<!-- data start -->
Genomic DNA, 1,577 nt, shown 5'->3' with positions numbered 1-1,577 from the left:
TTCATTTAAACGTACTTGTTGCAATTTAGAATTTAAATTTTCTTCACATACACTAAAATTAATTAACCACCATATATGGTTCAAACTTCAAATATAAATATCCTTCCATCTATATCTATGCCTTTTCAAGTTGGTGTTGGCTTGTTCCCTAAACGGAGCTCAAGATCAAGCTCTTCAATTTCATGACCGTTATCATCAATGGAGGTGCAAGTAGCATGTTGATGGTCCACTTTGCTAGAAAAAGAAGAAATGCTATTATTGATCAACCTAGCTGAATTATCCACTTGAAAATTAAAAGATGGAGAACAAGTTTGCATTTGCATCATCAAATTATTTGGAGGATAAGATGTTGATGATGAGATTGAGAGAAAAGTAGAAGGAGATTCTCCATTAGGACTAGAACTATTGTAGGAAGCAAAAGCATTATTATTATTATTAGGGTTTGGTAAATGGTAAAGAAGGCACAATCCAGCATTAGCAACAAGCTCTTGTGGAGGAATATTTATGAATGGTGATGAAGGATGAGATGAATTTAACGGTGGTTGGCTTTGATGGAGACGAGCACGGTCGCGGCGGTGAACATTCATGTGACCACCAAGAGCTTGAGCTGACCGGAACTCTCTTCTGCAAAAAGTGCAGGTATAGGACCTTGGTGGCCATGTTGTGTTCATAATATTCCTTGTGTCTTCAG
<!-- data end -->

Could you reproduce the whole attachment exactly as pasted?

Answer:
Genomic DNA, 1,577 nt, shown 5'->3' with positions numbered 1-1,577 from the left:
TTCATTTAAACGTACTTGTTGCAATTTAGAATTTAAATTTTCTTCACATACACTAAAATTAATTAACCACCATATATGGTTCAAACTTCAAATATAAATATCCTTCCATCTATATCTATGCCTTTTCAAGTTGGTGTTGGCTTGTTCCCTAAACGGAGCTCAAGATCAAGCTCTTCAATTTCATGACCGTTATCATCAATGGAGGTGCAAGTAGCATGTTGATGGTCCACTTTGCTAGAAAAAGAAGAAATGCTATTATTGATCAACCTAGCTGAATTATCCACTTGAAAATTAAAAGATGGAGAACAAGTTTGCATTTGCATCATCAAATTATTTGGAGGATAAGATGTTGATGATGAGATTGAGAGAAAAGTAGAAGGAGATTCTCCATTAGGACTAGAACTATTGTAGGAAGCAAAAGCATTATTATTATTATTAGGGTTTGGTAAATGGTAAAGAAGGCACAATCCAGCATTAGCAACAAGCTCTTGTGGAGGAATATTTATGAATGGTGATGAAGGATGAGATGAATTTAACGGTGGTTGGCTTTGATGGAGACGAGCACGGTCGCGGCGGTGAACATTCATGTGACCACCAAGAGCTTGAGCTGACCGGAACTCTCTTCTGCAAAAAGTGCAGGTATAGGACCTTGGTGGCCATGTTGTGTTCATAATATTCCTTGTGTCTTCAG